We believers often have a fraught relationship with works, and it certainly is grace that saves us (Ephesians 2.8-9). Yet Jesus also advised that we could discern true Christians from false ones by their fruits (Matthew 7.16-20), meaning their actions and results. Likewise, the prophet Jeremiah warned that we can be undone by our own actions: “Your wickedness will punish you, your backsliding will rebuke you” (Jeremiah 2.19a). 

Ultimately, being Christian is not supposed to look the same as being non-Christian. We should pursue lives of “love, joy, peace, forbearance, kindness, goodness, faithfulness, gentleness and self-control” (Galatians 5.23-24), lives that showcase the sanctifying work of the Holy Spirit within us. By this Spirit, Jesus promised to teach us and lead us into lives of holiness, if we will only surrender to him.

Divine Hours Prayer: The Call to Prayer
Worship the Lord in the beauty of holiness; let the whole earth tremble before him. — Psalm 96.9


Today’s Readings

Jeremiah 2 (Listen -5:54)
Acts 26 (Listen – 5:17)

Read more about The Ever-Patient Agriculturalist
The purpose in deconstruction is reconstruction…in uprooting is to replant…May we rejoice in being pruned and replanted.

Plod On, Dear Brothers and Sisters

Scripture Focus: Acts 23:11
11 The following night the Lord stood near Paul and said, “Take courage! As you have testified about me in Jerusalem, so you must also testify in Rome.” 

Reflection: Plod On, Dear Brothers and Sisters
By Jane Schaible

Paul was determined to go to Rome, despite the suffering he knew that awaited him (Acts 9.16; 20.23). Paul had told the Ephesians that he had to go to Rome via Jerusalem (Act 19.21), and he was in a great hurry to be there (Acts 20.16; 21.11-15). He didn’t actually make it until chapter 28, but this was the long path of obedience for him, the path he kept plodding along on. 

Paul’s determination to proclaim the gospel in Rome takes up at least nine chapters. Nine chapters of foils, risks, warnings, persecutions. Nine chapters of grieving and hospitable brothers and sisters. Nine chapters of actions and words proclaiming the Lord’s salvation. 

Though continually empowered by God, there are just a few verses where we get to read his words of encouragement to Paul.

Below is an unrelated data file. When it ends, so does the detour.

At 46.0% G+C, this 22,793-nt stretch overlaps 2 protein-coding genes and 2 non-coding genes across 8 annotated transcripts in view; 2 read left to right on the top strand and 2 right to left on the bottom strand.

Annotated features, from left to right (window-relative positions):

In the quiet safety of the barracks, when the uproar before the Sanhedrin faded, the Lord reassured him. “Take courage!” Jesus reminded Paul that Jerusalem won’t be the end of his story. He will make it to Rome.

At a time when perhaps this journey seemed to be taking forever, when maybe it didn’t seem certain how he’d escape the bloody plots of the people, the Lord “stood near Paul.” He came close, he spoke. He reminded Paul that he wasn’t alone, that his goal was still before him, that he was on the right path. “Keep plodding, Paul.”

There are seasons in our lives where we feel like life is taking forever. We may be trying to evade obstacles. We may be plodding along the path of obedience. Days like these can feel unending. What do we do when we aren’t feeling sure of the call?

Paul plodded on. This is what he’d tell us to do: “Follow my example.” Yet, in the same breath he calls us to follow another. “Follow my example, as I follow the example of Christ” (1 Corinthians 11.1). We keep plodding because Christ kept plodding. He stayed on the long, slow-going, forever-taking road. He kept walking the path through suffering to glory, so that we might share in his glory (Romans 8.17). 

Plod on, dear brothers and sisters. Your Lord is near you. He has plodded the path before you, and he has promised that he is always with you (Matthew 28.20).

Divine Hours Prayer: The Refrain for the Morning Lessons
I will meditate on your commandments and give attention to your ways. — Psalm 119.15


Today’s Readings

Isaiah 65 (Listen -5:00)
Acts 23 (Listen – 5:15)

This Weekend’s Readings
Isaiah 66 (Listen -5:20)Acts 24 (Listen – 4:11)
Jeremiah 1 (Listen -2:01)Acts 25 (Listen – 4:40)

Read more about Peace of Endurance
Believers are called upon to accept the hard paths they are on, even to captivity or death.